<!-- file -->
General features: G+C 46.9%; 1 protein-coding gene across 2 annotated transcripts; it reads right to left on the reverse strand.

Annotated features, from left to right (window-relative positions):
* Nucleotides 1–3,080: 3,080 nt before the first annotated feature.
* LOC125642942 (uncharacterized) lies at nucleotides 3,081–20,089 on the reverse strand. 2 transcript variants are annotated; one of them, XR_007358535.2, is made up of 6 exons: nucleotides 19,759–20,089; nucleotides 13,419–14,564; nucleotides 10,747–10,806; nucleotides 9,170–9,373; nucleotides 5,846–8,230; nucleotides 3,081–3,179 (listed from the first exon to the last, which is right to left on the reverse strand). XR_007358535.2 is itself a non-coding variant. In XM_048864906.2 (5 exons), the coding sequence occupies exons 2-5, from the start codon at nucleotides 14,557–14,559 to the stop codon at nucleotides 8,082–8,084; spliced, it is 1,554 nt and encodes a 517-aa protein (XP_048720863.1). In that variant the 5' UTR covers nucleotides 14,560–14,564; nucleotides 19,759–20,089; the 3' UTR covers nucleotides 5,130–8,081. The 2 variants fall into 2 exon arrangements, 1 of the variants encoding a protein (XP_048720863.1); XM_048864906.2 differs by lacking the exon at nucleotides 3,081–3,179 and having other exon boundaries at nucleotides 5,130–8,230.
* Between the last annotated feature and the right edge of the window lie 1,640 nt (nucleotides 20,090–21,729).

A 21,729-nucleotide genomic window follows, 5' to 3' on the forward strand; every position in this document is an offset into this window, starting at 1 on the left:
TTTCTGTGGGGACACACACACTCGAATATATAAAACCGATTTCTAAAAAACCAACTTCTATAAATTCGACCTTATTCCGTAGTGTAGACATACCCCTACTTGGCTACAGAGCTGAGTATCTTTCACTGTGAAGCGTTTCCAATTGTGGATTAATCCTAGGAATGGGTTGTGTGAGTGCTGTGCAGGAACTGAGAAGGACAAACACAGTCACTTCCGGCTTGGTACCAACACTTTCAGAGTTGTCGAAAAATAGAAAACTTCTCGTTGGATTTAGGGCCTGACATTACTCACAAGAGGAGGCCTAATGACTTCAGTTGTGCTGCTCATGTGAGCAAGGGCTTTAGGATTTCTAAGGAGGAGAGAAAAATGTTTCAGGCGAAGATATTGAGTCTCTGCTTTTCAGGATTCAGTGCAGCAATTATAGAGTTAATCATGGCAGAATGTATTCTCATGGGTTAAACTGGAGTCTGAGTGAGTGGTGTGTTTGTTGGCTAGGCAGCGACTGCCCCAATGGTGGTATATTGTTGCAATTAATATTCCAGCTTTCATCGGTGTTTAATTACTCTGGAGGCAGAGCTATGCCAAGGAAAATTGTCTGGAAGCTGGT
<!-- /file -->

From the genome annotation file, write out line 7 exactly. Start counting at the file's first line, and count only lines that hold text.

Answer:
TTTCTGTGGGGACACACACACTCGAATATATAAAACCGATTTCTAAAAAACCAACTTCTATAAATTCGACCTTATTCCGTAGTGTAGACATACCCCTACTTGGCTACAGAGCTGAGTATCTTTCACTGTGAAGCGTTTCCAATTGTGGATTAATCCTAGGAATGGGTTGTGTGAGTGCTGTGCAGGAACTGAGAAGGACAAACACAGTCACTTCCGGCTTGGTACCAACACTTTCAGAGTTGTCGAAAAATAGAAAACTTCTCGTTGGATTTAGGGCCTGACATTACTCACAAGAGGAGGCCTAATGACTTCAGTTGTGCTGCTCATGTGAGCAAGGGCTTTAGGATTTCTAAGGAGGAGAGAAAAATGTTTCAGGCGAAGATATTGAGTCTCTGCTTTTCAGGATTCAGTGCAGCAATTATAGAGTTAATCATGGCAGAATGTATTCTCATGGGTTAAACTGGAGTCTGAGTGAGTGGTGTGTTTGTTGGCTAGGCAGCGACTGCCCCAATGGTGGTATATTGTTGCAATTAATATTCCAGCTTTCATCGGTGTTTAATTACTCTGGAGGCAGAGCTATGCCAAGGAAAATTGTCTGGAAGCTGGT